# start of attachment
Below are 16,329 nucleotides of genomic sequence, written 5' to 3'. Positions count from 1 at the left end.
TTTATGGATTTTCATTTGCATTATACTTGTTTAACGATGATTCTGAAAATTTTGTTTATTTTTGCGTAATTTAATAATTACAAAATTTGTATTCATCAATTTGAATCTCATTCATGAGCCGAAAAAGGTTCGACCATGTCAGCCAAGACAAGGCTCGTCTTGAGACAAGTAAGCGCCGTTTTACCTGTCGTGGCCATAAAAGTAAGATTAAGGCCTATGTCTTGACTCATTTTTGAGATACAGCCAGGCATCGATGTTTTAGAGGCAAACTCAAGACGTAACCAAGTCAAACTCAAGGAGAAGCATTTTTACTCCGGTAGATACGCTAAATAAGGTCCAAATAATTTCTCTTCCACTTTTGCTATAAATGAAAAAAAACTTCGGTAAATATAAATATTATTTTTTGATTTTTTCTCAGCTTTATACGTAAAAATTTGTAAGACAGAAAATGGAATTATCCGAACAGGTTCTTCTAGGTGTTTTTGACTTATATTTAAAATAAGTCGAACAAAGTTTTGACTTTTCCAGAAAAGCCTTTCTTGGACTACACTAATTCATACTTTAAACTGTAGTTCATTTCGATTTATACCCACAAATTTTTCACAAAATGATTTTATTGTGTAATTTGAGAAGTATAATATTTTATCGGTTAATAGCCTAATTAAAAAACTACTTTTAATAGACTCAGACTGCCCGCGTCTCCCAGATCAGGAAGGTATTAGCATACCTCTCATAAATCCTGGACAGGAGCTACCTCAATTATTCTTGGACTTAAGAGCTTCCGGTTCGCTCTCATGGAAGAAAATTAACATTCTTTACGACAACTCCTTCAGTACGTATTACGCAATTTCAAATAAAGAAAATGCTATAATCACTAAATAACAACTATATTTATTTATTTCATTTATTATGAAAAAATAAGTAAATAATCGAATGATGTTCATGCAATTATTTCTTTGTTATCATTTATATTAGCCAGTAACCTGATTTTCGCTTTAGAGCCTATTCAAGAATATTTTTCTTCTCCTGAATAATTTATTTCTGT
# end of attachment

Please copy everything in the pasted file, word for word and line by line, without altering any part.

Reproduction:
Below are 16,329 nucleotides of genomic sequence, written 5' to 3'. Positions count from 1 at the left end.
TTTATGGATTTTCATTTGCATTATACTTGTTTAACGATGATTCTGAAAATTTTGTTTATTTTTGCGTAATTTAATAATTACAAAATTTGTATTCATCAATTTGAATCTCATTCATGAGCCGAAAAAGGTTCGACCATGTCAGCCAAGACAAGGCTCGTCTTGAGACAAGTAAGCGCCGTTTTACCTGTCGTGGCCATAAAAGTAAGATTAAGGCCTATGTCTTGACTCATTTTTGAGATACAGCCAGGCATCGATGTTTTAGAGGCAAACTCAAGACGTAACCAAGTCAAACTCAAGGAGAAGCATTTTTACTCCGGTAGATACGCTAAATAAGGTCCAAATAATTTCTCTTCCACTTTTGCTATAAATGAAAAAAAACTTCGGTAAATATAAATATTATTTTTTGATTTTTTCTCAGCTTTATACGTAAAAATTTGTAAGACAGAAAATGGAATTATCCGAACAGGTTCTTCTAGGTGTTTTTGACTTATATTTAAAATAAGTCGAACAAAGTTTTGACTTTTCCAGAAAAGCCTTTCTTGGACTACACTAATTCATACTTTAAACTGTAGTTCATTTCGATTTATACCCACAAATTTTTCACAAAATGATTTTATTGTGTAATTTGAGAAGTATAATATTTTATCGGTTAATAGCCTAATTAAAAAACTACTTTTAATAGACTCAGACTGCCCGCGTCTCCCAGATCAGGAAGGTATTAGCATACCTCTCATAAATCCTGGACAGGAGCTACCTCAATTATTCTTGGACTTAAGAGCTTCCGGTTCGCTCTCATGGAAGAAAATTAACATTCTTTACGACAACTCCTTCAGTACGTATTACGCAATTTCAAATAAAGAAAATGCTATAATCACTAAATAACAACTATATTTATTTATTTCATTTATTATGAAAAAATAAGTAAATAATCGAATGATGTTCATGCAATTATTTCTTTGTTATCATTTATATTAGCCAGTAACCTGATTTTCGCTTTAGAGCCTATTCAAGAATATTTTTCTTCTCCTGAATAATTTATTTCTGT